National Biosafety Management Agency (NBMA), on Thursday, February 10, 2022 in Abuja, unveiled national guidelines on gene editing to ensure improvement on genetically-modified organisms (GMOs).
Speaking at the public presentation of the validated guidelines on gene editing, Director-General and Chief Executive Officer of NBMA, Dr Rufus Ebegba, said that all gene-edited products within the country were properly regulated.
According to Ebegba, gene editing is one of the emerging aspects of modern technology for the improvement of plants and animals, and probably micro-organisms and other organisms.
While emphasising the importance of the guidelines to the relevant laws, he stressed the need for adhering strictly to them so as to have organised research communities.
The director-general added that having an organised research society would guarantee safety of products to the environment and human health.
“The essence of gene-editing is basically to achieve specific aim.
“In this context, gene-editing implies either division or addition of a gene or material within a living system to achieve a specific aim.
“Sometimes, gene-editing process may involve insertion of new genes or novel materials and sometimes, it does not require the insertion of novel materials, and the outcome of such becomes a gene edited product.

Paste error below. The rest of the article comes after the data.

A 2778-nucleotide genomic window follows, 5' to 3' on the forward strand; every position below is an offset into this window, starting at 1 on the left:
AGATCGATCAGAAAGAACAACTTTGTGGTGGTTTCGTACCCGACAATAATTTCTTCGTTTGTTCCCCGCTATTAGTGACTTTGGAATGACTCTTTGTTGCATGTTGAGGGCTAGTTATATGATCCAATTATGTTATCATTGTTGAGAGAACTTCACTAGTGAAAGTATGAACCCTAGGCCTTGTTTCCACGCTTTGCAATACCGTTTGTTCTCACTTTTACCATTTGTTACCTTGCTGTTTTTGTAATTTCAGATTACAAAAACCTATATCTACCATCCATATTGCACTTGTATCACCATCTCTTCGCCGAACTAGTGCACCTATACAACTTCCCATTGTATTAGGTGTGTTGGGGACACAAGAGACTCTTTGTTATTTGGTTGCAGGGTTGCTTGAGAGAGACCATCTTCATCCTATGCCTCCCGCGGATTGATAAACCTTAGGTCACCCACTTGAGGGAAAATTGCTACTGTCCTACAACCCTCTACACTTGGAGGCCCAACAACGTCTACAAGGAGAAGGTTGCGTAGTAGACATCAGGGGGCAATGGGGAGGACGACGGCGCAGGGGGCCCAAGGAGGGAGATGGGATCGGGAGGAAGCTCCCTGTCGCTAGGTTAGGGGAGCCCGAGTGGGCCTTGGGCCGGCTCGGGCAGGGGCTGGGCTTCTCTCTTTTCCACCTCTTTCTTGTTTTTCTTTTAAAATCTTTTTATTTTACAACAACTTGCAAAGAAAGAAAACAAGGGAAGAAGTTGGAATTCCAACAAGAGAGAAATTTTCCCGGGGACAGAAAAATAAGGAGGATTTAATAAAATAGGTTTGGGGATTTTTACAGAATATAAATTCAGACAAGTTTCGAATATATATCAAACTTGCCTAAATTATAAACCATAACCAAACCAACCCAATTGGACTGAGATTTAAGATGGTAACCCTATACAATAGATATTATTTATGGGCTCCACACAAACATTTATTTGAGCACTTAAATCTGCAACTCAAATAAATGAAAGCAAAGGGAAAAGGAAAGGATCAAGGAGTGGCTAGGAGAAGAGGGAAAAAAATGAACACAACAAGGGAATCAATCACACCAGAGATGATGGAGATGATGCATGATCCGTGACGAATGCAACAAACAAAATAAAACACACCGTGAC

“Within the gene-editing process itself, there are some products, due to the process of development, that fall squarely within the purview of bio-safety regulations, because those ones are referred to as genetically-modified products.
“However, those that do not fall within the purview of genetically-modified products may not require vigorous bio-safety process.
“Those that fall squarely within the purview of GMOs need to be given a vigorous review process,’’ he said.
Ebegba, who urged the stakeholders to comply with the regulations, pledged the agency’s commitment to ensuring that all gene edited products were brought to NBMA’s notice to ensure proper regulations within the country.
According to the NBMA boss, stakeholders in the sector are expected to use it to guide their processes so that their products will be accepted.
“This will guarantee safety to human health and the environment,” he said.
Dr Andrew Iloh, a scientist with Sheda Science and Technology Complex, said that the guidelines would provide the opportunity to do gene editing and genetic engineering the right way.
Iloh encouraged scientists to pick up copies of the guideline and share with their colleagues, particularly those in the academia.
By Vivian Emoni and Ikenna Uwadileke